Tag Archives: prawn

Prawn trawlers sit idle as fishermen turn to 457 visas for labour

It’s a boom season for the Carnarvon fishing fleet with colder water than usual in Western Australia’s protected Shark Bay spawning a bountiful king prawn and scallop catch. James Clement, marine biologist, former AFL footballer and head of the biggest trawler fleet ­licenced to fish Shark Bay, owned by ASX-listed company Mareterram, isn’t celebrating just yet. Despite the plentiful high-priced prawn harvest pouring into Mareterram’s Carnarvon wharf and packing sheds — the Shark Bay prawn season runs from late March to October — Mr Clement is having trouble keeping his 10 trawlers at sea for their 21-days-a-month continuous fishing time. A shortage of reliable labour and experienced fishing crew is hampering Mareterram’s total prawn catch, with issues including stress, inexperience, drugs and alcohol forcing some boats to return to port early mid-month to offload jittery crew before the scheduled full moon 10-day lay-off. click here to read the story 10:43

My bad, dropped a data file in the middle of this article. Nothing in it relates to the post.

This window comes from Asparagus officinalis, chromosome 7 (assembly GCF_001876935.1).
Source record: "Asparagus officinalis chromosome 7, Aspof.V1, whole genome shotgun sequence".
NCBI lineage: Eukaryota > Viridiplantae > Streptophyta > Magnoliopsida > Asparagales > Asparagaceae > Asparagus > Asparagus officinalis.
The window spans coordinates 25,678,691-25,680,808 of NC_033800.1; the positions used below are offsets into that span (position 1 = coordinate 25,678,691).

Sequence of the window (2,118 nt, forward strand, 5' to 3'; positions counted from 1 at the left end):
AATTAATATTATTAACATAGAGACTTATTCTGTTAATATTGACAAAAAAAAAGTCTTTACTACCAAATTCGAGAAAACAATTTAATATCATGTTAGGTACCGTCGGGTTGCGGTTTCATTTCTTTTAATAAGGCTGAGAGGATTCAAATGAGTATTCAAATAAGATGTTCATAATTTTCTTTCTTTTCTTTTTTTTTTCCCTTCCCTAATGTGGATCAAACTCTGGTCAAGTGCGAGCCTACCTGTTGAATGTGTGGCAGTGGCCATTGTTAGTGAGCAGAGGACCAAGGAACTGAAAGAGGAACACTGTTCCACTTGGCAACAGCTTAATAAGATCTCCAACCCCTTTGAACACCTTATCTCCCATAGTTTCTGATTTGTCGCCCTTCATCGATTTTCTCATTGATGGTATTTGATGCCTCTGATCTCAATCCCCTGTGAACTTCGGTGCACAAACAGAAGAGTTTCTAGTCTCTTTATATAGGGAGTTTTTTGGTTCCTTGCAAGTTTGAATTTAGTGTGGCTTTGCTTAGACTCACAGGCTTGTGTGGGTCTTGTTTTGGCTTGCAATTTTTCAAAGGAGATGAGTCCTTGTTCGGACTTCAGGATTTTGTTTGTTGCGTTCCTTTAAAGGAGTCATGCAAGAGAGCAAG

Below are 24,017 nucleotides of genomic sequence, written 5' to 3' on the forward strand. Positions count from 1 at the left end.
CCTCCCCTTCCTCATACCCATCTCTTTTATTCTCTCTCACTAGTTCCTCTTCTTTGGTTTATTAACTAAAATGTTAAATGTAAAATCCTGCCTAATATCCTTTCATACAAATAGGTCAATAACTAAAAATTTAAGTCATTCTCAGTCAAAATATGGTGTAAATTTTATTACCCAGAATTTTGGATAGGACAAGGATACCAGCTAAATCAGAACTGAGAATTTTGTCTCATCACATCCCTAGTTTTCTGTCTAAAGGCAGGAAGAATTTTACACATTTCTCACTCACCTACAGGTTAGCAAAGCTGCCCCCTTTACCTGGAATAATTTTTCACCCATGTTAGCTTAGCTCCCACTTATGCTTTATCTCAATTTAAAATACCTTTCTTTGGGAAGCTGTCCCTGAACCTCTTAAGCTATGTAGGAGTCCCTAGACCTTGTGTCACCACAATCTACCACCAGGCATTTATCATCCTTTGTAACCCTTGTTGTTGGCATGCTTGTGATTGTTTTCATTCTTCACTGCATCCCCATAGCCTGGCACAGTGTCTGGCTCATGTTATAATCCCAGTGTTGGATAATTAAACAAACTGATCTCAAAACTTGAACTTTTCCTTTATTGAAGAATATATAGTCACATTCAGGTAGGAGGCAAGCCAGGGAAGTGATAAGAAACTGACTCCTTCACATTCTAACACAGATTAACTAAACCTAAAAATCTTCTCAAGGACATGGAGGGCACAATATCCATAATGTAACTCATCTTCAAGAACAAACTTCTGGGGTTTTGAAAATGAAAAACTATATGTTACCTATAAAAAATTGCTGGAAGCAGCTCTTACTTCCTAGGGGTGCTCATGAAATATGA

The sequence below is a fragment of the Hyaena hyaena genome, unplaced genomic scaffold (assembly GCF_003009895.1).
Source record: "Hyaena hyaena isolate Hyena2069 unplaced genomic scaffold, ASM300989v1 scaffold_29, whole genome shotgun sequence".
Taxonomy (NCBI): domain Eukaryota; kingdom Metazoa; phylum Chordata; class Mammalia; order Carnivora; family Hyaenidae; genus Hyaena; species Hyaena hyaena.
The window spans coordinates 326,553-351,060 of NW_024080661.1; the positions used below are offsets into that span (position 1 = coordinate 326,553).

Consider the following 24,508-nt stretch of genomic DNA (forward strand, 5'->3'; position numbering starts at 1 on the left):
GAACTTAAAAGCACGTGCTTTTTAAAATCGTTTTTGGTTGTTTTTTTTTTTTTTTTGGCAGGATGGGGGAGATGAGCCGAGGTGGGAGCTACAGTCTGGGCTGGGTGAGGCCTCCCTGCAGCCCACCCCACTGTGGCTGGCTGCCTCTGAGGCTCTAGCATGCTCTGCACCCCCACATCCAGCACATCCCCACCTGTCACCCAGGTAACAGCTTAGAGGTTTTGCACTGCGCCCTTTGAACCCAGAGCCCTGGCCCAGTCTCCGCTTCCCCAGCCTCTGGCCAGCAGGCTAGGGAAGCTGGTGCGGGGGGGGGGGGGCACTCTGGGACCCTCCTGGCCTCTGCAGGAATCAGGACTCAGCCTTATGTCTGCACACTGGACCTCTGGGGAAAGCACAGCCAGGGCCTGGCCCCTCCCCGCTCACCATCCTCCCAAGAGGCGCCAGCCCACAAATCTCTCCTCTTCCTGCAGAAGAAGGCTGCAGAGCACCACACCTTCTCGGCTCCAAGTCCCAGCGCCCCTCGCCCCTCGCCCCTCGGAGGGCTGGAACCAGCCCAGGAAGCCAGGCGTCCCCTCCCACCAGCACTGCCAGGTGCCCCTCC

Commercial prawn season opens in Powell River B.C.

Commercial prawn fishers will be heading out to sea on Thursday, May 11, when the annual fishery opens. For the fishers, it is an expensive entry, hard work during the short season, and sometimes lucrative. Few prawn fishers will actually divulge the size of the catch and the association representing them does not have the answer. “It must be somewhat profitable because licensed fishers continue to do it and there is significant interest in the industry,” said Pacific Prawn Fisherman’s Association executive director Steven Richards. “To become a commercially licensed prawn fisher, you need to purchase a commercial prawn licence, which is a commodity traded and available on the open market through brokers.” A total of 247 prawn boats are licensed in the province, 59 of which are first nations. click here to read the story 12:00

Disease outbreak in Logan River prawns turns ugly as politicians go to war on compensation

PROFESSIONAL fishermen have called for a total Logan River fishing ban in an attempt to control the spread of an exotic disease in prawns. It comes as a brawl breaks out between politicians over compensation for prawn farmers and trawler operators whose businesses have closed due to white spot disease. The disease has been found in a Logan River prawn farm, prompting the closure of it and two of the eight others nearby in the $88 million a year industry. A ban on fishing for crustaceans is already in place. Fisheries Minister Bill Byrne said no compensation would be paid but Logan River farmers and fishermen would have costs reimbursed for any work carried out under the direction of Biosecurity Queensland. Read the story here 19:46